Results not going to plan, a new plan may be the making of you.

If you are worrying about your exams (or worrying about your children) know that it may not go according to plan ­— the future you thought you had lined up may not happen.

But another one will and this one may be so far beyond who you currently are or what you can envisage that it will be the making of you.

I had a long overdue and lovely trip to London recently and stayed with my dear friend, Anne, and her family.

Anne’s son Alex was often head down at the dining room table as his A-level exams were approaching. He seemed to be coping well, no doubt because he’s a level-headed young man, has a supportive, loving family, and great teachers.

I was pretty much a straight-A student at school.

My mocks A-levels went well ­— I already had nine O-levels so was deemed ‘clever’ ­— and offers to good universities to study English literature were secured.

As a safety net, I added a polytechnic in London: Middlesex Poly. This was a poor man’s university in 1980 but I had heard that the course in English there was amazing with famous lecturers, and it was in London.

Today, as a transformational therapist and coach, I can see what went wrong.

Leading up to the exams I put too much pressure on myself.

I remember late nights cramming and my mother begging me to go to bed.

Driven by a need to be perfect and with the double derailment of being dumped by my first love days before and suffering from hayfever, my exams were a blur.

I just wanted to make my family proud. I’d be the first one ever to go to university.

I knew the stuff. I had had consistently great grades for two years.

When I opened the envelope with the final grades I wanted to be sick. It was as if my whole world imploded as I looked at the letters that were not As.

None of my five chosen universities would have me.

Eschewing suggestions to re-sit my exams, get a job and then go to university the following year, I instead accepted the Middlesex offer.

For much of the first term I was angry and resentful. I felt like a failure and did hardly any work at all, acting out like a rebel without a cause.

Then it dawned on me that other people had chosen to be there. They had good A-level grades. They were interesting people and totally into English literature and the other aspects of our course.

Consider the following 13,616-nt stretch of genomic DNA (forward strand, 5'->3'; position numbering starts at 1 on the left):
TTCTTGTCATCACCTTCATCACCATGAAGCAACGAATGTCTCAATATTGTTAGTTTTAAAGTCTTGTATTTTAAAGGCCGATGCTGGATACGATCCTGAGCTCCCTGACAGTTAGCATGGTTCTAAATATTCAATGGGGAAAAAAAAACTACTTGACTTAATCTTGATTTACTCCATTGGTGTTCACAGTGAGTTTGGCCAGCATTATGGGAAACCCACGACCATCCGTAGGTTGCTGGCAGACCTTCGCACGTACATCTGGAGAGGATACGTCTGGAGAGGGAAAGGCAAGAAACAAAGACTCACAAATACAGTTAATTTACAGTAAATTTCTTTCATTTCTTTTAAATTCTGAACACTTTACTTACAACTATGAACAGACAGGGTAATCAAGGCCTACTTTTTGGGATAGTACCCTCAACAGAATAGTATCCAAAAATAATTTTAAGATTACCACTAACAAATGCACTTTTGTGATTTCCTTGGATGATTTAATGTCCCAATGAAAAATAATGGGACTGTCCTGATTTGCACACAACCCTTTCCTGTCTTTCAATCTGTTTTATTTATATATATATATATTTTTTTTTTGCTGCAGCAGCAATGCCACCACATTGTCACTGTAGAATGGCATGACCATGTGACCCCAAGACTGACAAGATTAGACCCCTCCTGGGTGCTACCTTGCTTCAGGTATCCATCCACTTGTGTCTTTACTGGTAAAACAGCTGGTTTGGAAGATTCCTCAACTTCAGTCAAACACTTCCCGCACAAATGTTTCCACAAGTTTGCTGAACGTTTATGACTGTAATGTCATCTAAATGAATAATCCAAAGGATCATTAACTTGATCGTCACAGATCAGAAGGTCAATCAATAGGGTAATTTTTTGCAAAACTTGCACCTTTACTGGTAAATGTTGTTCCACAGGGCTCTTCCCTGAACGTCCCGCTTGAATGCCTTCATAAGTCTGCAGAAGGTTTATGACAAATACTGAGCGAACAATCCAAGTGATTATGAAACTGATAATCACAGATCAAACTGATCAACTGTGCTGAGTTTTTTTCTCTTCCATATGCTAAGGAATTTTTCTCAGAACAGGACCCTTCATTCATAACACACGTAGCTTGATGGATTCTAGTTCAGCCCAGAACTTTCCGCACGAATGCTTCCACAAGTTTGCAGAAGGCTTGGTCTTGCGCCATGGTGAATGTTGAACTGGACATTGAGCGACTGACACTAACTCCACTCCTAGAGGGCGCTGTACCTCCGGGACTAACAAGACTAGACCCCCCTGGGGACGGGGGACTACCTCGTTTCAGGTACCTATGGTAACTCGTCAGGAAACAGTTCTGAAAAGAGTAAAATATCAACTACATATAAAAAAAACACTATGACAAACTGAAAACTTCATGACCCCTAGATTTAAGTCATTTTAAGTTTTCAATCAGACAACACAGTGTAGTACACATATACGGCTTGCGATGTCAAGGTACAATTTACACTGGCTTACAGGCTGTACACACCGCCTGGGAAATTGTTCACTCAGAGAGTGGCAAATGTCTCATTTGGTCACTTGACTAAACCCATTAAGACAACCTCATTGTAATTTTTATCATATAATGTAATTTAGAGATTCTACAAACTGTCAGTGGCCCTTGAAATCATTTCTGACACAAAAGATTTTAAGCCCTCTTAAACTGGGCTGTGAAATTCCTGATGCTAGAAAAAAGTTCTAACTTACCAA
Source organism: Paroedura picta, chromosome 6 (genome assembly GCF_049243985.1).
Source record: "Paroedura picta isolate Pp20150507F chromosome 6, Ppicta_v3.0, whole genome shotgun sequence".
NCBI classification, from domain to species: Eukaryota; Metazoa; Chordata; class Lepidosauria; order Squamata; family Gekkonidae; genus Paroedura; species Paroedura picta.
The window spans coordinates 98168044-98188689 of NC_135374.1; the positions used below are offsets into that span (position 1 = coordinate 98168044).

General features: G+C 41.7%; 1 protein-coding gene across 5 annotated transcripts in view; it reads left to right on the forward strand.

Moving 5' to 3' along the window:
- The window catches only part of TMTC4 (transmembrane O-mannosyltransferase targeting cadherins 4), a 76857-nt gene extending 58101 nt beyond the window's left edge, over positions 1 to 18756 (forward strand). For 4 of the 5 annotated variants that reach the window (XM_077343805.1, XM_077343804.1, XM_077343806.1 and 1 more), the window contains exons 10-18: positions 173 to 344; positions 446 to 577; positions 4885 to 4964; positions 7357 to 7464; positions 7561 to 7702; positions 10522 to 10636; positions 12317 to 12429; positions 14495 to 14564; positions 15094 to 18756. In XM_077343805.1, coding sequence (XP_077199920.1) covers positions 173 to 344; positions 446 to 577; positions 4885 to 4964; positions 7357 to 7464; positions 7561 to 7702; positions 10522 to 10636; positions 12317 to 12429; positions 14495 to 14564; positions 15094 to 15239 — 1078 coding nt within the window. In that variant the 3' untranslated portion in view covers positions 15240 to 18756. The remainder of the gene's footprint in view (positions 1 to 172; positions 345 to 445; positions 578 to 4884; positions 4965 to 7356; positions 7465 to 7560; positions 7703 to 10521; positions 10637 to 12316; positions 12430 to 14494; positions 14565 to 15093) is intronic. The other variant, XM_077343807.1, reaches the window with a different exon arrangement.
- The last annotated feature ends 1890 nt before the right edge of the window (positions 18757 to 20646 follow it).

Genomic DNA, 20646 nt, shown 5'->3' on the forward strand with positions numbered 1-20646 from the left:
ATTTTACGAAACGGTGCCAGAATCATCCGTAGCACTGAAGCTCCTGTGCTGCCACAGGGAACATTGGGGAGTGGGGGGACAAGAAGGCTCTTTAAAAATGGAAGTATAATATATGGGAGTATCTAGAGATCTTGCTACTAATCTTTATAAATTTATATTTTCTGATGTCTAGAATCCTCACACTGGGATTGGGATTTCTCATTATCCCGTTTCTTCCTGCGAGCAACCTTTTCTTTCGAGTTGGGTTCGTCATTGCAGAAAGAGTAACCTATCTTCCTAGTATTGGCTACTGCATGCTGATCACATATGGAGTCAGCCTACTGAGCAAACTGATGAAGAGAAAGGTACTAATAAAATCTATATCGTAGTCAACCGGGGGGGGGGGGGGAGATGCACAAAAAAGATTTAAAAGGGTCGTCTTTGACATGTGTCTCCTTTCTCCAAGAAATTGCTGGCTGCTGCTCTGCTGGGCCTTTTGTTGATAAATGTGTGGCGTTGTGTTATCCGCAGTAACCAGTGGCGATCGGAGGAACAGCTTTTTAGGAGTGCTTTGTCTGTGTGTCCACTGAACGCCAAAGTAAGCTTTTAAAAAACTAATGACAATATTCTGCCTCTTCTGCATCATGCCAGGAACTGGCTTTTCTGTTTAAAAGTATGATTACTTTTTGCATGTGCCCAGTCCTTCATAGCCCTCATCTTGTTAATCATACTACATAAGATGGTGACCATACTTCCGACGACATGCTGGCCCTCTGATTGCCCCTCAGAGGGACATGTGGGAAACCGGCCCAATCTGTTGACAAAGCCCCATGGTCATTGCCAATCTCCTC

I studied an amazing curriculum against the backdrop of London and became what I am today ­— a sensible maverick.

Like the movie Sliding Doors, it’s interesting but ultimately futile to think ‘what if?’.

What if I had got those grades and gone to a high-ranking university? Well for starters, I wouldn’t have expanded my mind in the same way as I did for sure.

Maybe I would have been rather smug. I certainly wouldn’t have made the same friends and lived those early formative years in London.

In my therapy sessions I like to quote the poem below.

I have been through many more strong winds since this time and had to face the bitter disappointment and crushing blows of redundancy, divorce, financial loss, cancer, bereavement and more.

Failing to get the A-level grades I wanted was the start of finding resilience. Because:

‘Strong trees do not grow with ease

The stronger the wind

The stronger the trees’

So, if you are worrying about your exams (or worrying about your children) know that it may not go according to plan ­— the future you thought you had lined up may not happen.

But another one will and this one may be so far beyond who you currently are or what you can envisage that it will be the making of you.

To chat further about this or find out more about the coaching and RTT therapy I offer book a discovery call – https://rosalynpalmer.com/contact

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